And indeed, if one looks at the stats in more depth it becomes clear that violence and discrimination against gay people hasn’t increased – rather, the definition of what constitutes an ‘attack’ on a gay person has changed, and changed in a dramatic, very cynical way. So the vast majority of that alleged 80 per cent surge in ‘attacks’ on gay people – which comes from a Stonewall / YouGov survey of 5,000 LGBT people in Britain – were instances of being ‘insulted, pestered, intimidated or harassed’. Nobody deserves to experience such rude behaviour, but let’s be honest about what such a broad, verbal-based category of ‘attack’ could include – everything from being called a name on Twitter to being pestered for a snog by some drunken idiot in a bar. Eighty-seven per cent of respondents said they had been pestered or insulted, while 11 per cent said they had been physically assaulted. Even this, however, is contradicted by a far larger survey of LGBT people carried out by the government, which involved 108,000 people, not just 5,000. The results were published in February. They suggest that two per cent had experienced physical violence, while 26 per cent had experienced verbal harassment, including ‘hurtful comments’.
Every act of violence or discrimination against someone on the basis of their sexuality needs to be taken seriously. But the conflation of hurtful comments with physical violence is not helpful at all. Everyone receives hurtful comments for one reason or another. And given that opposition to same-sex marriage is now considered bigotry, and saying that men cannot become women has been rebranded as transphobia, it is very likely that many of these hurtful comments or insults involved people merely expressing a particular political, moral or religious opinion about gay lifestyles or transgender issues. It is the redefinition of the meaning of homophobic abuse, and the trawling for evidence of homophobic abuse, that leads to hysterical claims about Britain experiencing a historically unprecedented surge in violent hatred for gay people. Indeed, as Stonewall’s 2017 survey admits: ‘Greater awareness of hate crime and efforts to improve recording of hate crime are thought to have played a role in the increase in recorded hate crimes in recent years.’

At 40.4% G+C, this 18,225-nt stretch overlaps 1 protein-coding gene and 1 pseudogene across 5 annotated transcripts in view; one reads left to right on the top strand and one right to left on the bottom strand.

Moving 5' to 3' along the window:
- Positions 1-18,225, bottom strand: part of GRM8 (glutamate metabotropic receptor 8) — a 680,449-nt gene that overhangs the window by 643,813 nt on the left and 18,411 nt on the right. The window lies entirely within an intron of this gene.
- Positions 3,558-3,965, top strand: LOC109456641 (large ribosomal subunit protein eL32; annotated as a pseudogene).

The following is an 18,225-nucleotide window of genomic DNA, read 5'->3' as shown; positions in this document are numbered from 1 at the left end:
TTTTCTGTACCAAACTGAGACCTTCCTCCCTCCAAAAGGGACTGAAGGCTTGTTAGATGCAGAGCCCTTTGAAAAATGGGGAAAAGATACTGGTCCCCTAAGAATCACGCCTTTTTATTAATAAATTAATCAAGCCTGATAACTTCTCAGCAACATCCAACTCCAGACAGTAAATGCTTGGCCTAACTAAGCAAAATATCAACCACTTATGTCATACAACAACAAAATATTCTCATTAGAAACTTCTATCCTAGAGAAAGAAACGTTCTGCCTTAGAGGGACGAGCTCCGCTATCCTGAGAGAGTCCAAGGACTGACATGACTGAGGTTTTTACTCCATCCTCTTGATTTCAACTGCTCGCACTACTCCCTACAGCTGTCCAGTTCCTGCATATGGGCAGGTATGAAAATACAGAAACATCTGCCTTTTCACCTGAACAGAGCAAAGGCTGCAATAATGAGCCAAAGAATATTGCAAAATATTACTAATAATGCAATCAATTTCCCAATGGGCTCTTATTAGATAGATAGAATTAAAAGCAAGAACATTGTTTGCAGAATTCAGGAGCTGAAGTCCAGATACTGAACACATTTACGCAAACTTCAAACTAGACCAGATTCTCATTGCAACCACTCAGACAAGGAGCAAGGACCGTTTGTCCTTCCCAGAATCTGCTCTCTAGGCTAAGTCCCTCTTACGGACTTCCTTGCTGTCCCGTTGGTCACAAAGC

This is a fancy, PC way of saying that what we are witnessing is a classical example of ‘crime construction’ – the inflation of statistics to give the impression that a particular kind of crime is out of control. It used to be people on the right who did this, with their carefully constructed moral and crime panics about football hooligans or black muggers. Now it is increasingly done by people who are ostensibly on the left, who see hate crime everywhere, who think homophobia is rampant, who think speech is bigotry and sometimes even criminal, and who think Brexit has unleashed unprecedented levels of anti-social violence. In all these instances, crime has been overblown in order to construct an elitist, moralistic message about the vulnerability of certain identity groups and the wickedness of the uneducated, un-PC, dangerous throng. Identitarian groups might benefit from inflating their claims to victimhood – because that is increasingly the way in which people win moral recognition and social resources – but the broader social impact of this new, left-leaning crime construction is likely to be dire.
The spectre of the homosexual was a key figure in nasty 1950s moral panics. This warped man will corrupt your children and maybe even use violence against them, people were warned. Now it is the spectre of the homophobe that exercises the middle class’s fearful, moralistic imagination. They see this hateful figure everywhere, in every street, on every bus, on every discussion thread. It’s an inaccurate and even unstable view of the world. All it does is foster even more identitarian division and make gay people feel unnecessarily fearful. Let’s be honest: gay people have never had it so good, and that’s a good thing.